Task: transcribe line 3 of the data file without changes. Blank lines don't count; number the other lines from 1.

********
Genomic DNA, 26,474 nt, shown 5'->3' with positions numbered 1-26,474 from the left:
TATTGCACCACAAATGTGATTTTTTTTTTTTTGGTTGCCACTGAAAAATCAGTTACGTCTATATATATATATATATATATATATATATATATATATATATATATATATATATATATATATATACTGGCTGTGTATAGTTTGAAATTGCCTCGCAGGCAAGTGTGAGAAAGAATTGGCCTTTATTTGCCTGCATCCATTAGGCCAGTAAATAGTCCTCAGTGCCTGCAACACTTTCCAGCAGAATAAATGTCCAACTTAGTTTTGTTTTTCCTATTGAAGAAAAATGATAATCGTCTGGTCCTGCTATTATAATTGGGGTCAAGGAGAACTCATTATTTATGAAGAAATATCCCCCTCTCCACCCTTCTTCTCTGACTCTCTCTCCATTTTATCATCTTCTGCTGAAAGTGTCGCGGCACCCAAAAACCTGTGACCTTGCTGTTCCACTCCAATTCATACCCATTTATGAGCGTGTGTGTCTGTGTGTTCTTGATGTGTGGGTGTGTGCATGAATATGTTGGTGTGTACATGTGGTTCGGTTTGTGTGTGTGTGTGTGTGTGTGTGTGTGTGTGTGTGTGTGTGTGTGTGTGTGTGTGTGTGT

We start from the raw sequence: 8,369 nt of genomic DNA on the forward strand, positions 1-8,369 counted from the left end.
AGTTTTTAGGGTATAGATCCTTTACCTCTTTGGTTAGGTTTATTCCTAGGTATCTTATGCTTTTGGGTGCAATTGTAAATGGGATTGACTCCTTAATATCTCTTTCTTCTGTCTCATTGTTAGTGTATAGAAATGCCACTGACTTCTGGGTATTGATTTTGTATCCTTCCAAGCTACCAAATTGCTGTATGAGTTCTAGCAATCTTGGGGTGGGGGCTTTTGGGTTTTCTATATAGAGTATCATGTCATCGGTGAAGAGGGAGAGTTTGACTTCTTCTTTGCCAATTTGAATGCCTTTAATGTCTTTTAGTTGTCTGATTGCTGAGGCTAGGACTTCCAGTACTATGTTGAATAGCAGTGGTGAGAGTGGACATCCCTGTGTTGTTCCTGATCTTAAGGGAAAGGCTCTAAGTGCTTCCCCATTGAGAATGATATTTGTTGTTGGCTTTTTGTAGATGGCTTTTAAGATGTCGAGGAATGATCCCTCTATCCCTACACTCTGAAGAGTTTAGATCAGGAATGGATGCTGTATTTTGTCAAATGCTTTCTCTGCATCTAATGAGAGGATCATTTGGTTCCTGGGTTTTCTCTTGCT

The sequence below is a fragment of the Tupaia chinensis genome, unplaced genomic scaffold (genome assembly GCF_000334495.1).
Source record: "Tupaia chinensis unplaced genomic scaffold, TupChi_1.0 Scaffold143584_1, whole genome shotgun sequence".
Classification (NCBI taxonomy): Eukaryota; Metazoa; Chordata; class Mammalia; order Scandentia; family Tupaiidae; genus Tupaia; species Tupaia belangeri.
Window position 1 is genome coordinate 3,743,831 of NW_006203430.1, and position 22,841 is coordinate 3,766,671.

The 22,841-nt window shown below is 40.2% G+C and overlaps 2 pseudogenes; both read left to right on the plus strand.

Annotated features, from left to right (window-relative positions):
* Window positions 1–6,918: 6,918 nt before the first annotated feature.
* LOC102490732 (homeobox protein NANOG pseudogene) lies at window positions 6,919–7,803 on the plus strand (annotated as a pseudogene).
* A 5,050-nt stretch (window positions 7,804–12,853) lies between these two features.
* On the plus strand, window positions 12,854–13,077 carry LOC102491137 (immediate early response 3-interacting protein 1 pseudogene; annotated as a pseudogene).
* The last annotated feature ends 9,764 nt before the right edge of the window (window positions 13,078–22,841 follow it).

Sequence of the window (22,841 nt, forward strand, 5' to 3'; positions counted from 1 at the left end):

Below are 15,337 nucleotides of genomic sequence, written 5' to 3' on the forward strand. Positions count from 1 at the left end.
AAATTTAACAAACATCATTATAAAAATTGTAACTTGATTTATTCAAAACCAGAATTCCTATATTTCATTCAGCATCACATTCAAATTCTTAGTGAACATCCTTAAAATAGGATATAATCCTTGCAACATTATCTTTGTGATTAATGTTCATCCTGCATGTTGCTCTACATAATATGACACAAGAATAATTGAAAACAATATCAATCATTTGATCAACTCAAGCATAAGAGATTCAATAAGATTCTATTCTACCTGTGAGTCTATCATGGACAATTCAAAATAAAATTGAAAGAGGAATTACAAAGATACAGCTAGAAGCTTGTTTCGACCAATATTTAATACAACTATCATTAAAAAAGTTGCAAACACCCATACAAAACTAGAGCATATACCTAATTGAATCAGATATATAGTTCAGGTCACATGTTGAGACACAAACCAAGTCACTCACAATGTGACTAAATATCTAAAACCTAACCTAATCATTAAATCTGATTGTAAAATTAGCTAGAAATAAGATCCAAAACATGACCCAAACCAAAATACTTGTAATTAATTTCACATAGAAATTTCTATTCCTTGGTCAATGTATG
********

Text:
We start from the raw sequence: 8,369 nt of genomic DNA on the forward strand, positions 1-8,369 counted from the left end.